Winning the Souls of Unbelievers – J. Payne

So true. Forget the cold turkey stuff that bears little fruit and take the opportunities as God provides especially anyone asking you a pointed question.

The Three R's Blog

As we pointed out earlier this month (see my Sept.10 post) the September 2017 issue of Tabletalk has as its theme “Soul Winning,” with the featured articles covering the various aspects of the Christian calling and methods of this task (based Prov.11:30).

I have once again profited from these articles, including that by Jon D. Payne, “Winning the Souls of Unbelievers.” In the first main section of this article, headed by the words “Wonderfully Ordinary,” Payne gives the “regular” believer great encouragement in the calling to evangelize.

I post these paragraphs tonight, so that you too may be assured that God has you right where you ought to be to be a means to win souls.

Rather than heap guilt on regular Christians for not soul winning on street corners or in market squares (which few believers are called or gifted to do), wouldn’t it be far better to foster…

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How does God use his word?

Sword of the Spirit

It is a precious Bible truth, that the enlightening grace of the Holy Spirit, although it be specially promised to the Gospel ministry as that by which alone their peculiar functions can be successfully exercised, is not confined to them, nor to any one class or order of men, but it is common to all believers. Every private person, — every humble man, who takes his Bible in his hand, and retires to his closet to read and meditate on it there, is privileged to ask and to expect the teaching of the Spirit of God. ‘If any man lack wisdom, let him ask of God, who giveth to all men liberally, and upbraideth not; and it shall be given him.’ The direct communication of every soul with God as ‘the Father of lights,’ with Christ as ‘the light of the world,’ and with the Holy Ghost as ‘the Spirit of truth,’ shows what standing the Christian people have in the Christian Church; and that, although God has graciously provided for them ministerial helps and spiritual guides, he has not left them absolutely dependent on any order of men; still less has he subjected them to mere human authority in matters of faith: ‘their faith must stand not in the wisdom of men, but in the power of God.’ James Buchanan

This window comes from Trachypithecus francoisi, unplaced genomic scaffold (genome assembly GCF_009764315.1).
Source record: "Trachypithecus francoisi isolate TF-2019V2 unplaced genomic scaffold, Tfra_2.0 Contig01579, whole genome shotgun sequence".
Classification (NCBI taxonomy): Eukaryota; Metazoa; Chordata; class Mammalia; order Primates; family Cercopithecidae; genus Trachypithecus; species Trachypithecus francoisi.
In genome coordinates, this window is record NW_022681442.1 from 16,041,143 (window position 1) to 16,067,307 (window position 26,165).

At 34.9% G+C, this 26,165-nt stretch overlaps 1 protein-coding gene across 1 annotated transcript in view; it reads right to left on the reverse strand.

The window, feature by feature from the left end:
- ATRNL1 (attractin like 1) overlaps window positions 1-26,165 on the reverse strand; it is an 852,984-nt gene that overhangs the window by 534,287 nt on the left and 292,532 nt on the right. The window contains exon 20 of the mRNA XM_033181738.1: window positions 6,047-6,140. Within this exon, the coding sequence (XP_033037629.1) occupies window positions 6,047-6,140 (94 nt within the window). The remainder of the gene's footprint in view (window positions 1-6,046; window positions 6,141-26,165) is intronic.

Ignorance of Christ